Overcoming Marriage Anxiety

Almost everyone is anxious at times about their approaching wedding and marriage. They might be nervous about the doors they are closing to other relationships and to other life opportunities or the compromises they will have to make in their career. A certain degree of anxiety is normal, but some anxiety can be a warning signal that something is not right in the relationship and should be looked at more carefully before the couple commits to a lifetime together.

Normal Anxiety Versus Red Flags

One good way to put your anxiety into perspective is to remember a time when you were embarking on something new. Think about your first day at a new school or job, or remember your last big purchase. Were you this anxious then? Have you felt this anxiety in serious relationships before? Does this anxiety feel similar or very different? Do you feel you can share this anxiety with your future spouse? If you can, that is a sign of a good relationship. You are feeling the effects of the standard pre-engagement or pre-wedding anxiety. If you cannot put your finger on the feeling, or if the anxiety expresses itself in your mind by becoming critical of your future husband or wife, this may be cause for some further exploration of the relationship with a counselor or rabbi.

There is a great story about two friends, Bob and Bill. Bob fixes Bill up with one woman after another, and when Bob asks about them Bill complains that one was too short, another was not funny enough, and another was too heavy. Finally, exasperated, Bob says, “Hey Bill, lighten up, it's not like you're buying a new car or something!” The lesson is a good one. Each individual person is complex. No one will ever fit a laundry list of what you want, but that is part of the beauty of marrying a real person. They are not perfect; they are just themselves. This is what makes life exciting and helps each spouse in a relationship grow over time.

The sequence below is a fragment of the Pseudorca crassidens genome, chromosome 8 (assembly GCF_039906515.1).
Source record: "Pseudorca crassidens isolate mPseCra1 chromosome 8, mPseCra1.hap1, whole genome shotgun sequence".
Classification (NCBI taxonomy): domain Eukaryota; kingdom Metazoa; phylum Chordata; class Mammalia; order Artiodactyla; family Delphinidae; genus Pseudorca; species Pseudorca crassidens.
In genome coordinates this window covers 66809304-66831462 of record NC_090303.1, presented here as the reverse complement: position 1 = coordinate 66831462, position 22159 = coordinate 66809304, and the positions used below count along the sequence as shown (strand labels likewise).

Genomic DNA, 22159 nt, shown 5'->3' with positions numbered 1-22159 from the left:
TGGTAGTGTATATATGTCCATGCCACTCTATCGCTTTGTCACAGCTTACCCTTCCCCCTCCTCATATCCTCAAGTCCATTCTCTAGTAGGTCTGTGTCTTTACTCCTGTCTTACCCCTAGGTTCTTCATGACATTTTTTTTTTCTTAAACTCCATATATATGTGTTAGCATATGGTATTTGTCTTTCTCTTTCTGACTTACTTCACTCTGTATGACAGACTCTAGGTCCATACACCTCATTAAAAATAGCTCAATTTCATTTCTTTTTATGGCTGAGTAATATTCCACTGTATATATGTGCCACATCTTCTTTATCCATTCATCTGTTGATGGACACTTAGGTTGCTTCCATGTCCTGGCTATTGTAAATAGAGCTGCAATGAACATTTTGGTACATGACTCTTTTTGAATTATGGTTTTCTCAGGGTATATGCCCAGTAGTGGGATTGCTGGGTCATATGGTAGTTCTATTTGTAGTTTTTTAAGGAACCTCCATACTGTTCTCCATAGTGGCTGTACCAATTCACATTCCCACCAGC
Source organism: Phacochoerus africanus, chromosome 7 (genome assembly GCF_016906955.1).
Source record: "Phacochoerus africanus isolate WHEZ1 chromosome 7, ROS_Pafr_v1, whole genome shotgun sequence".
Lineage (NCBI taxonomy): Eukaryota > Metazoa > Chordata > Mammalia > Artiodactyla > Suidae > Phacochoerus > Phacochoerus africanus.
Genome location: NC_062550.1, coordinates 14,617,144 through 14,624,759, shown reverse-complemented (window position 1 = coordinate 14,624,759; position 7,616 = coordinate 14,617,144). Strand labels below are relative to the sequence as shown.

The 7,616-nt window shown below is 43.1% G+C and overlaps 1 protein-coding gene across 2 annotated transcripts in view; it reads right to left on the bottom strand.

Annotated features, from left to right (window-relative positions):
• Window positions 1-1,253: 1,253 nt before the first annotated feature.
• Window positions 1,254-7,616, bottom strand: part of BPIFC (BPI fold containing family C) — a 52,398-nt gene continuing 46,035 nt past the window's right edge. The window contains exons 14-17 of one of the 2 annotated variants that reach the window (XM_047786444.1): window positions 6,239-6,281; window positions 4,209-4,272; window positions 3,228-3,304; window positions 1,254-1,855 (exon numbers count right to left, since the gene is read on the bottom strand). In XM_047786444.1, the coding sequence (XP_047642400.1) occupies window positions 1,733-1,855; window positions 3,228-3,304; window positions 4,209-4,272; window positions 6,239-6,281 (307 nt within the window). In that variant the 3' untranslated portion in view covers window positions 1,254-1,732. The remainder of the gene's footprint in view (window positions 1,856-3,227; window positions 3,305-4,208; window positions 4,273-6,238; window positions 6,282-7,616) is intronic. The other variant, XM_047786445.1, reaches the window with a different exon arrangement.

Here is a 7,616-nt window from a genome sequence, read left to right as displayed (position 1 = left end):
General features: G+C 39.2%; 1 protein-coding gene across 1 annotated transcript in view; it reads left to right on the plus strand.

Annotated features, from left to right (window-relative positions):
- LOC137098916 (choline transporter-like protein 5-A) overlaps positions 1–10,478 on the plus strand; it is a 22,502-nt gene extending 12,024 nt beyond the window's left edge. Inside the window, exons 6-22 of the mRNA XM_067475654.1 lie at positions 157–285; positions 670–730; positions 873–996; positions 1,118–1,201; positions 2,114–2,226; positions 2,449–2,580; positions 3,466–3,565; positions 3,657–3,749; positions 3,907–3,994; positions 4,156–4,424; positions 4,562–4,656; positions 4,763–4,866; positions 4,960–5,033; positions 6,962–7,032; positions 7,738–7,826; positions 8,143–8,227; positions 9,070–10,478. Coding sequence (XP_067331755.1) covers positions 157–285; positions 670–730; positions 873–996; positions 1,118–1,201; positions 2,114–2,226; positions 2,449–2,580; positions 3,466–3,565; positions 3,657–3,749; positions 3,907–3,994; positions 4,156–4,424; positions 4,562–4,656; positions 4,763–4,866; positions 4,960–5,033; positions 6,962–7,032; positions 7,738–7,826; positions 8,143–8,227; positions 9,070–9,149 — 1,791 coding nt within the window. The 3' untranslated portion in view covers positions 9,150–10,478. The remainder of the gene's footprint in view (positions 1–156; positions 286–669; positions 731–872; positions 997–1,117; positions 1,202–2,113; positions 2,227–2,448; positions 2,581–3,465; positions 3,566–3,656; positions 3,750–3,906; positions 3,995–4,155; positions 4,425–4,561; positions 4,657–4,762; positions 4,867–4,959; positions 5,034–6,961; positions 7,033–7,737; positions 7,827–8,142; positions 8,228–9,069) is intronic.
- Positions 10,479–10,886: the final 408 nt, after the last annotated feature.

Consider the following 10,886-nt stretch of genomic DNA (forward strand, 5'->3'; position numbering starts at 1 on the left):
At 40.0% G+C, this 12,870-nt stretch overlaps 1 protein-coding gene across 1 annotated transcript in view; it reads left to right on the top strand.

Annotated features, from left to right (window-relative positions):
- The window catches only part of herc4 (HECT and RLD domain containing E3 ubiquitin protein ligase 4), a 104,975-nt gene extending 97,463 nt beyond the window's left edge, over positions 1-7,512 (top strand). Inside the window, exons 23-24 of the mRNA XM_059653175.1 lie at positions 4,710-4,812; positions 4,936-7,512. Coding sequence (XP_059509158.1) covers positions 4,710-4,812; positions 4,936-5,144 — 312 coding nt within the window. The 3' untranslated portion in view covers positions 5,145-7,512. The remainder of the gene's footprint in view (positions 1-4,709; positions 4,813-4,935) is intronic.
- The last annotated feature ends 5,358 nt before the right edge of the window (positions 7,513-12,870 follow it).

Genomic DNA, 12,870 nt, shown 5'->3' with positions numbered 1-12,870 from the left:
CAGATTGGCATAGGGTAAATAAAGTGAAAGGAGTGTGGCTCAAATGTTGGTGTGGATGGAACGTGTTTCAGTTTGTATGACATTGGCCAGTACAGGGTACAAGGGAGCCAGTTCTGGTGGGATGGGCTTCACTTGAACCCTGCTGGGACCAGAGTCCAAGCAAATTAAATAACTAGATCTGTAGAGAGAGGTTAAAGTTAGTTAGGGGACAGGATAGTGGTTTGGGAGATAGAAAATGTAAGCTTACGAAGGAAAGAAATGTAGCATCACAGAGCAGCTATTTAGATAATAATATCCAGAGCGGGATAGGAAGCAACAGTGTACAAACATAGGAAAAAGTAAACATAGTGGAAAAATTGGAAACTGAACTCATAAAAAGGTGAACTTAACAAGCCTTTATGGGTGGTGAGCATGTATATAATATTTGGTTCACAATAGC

How would you feel if your fiancé was not there any more? This can be an important question to ask yourself when you feel pre-marriage anxiety. It might help you ascertain if it is regular nervousness or some bigger issue in the relationship or in how you see each other.

Talking to other people who know you both can also be helpful. What do your close friends and relatives sense about your relationship? Does it seem healthy, mutual, and mature from the outside? How did they feel when they were getting engaged? This may help you get some perspective and find out if your own level of anxiety is typical. If your fiancé is feeling anxious, talking to others may help you remember that your fiancé's anxiety may be very normal and is not an implicit criticism of you.

Trying to Change Your Fiancé

If you find yourself hoping that after you get married your spouse will change, this is a cause for concern. Going into a marriage wanting to change someone is not healthy and puts an undue burden on any relationship. While people do change, one must go into a marriage with the expectation that what you have experienced with your future life partner and how you see them is what you will be getting.

If you are stuck between the two poles of “am I just blowing some issues out of proportion?” and “what if these issues continue to bother me forever in this marriage?” it might be good to seek the counseling of a professional to help sort it out.

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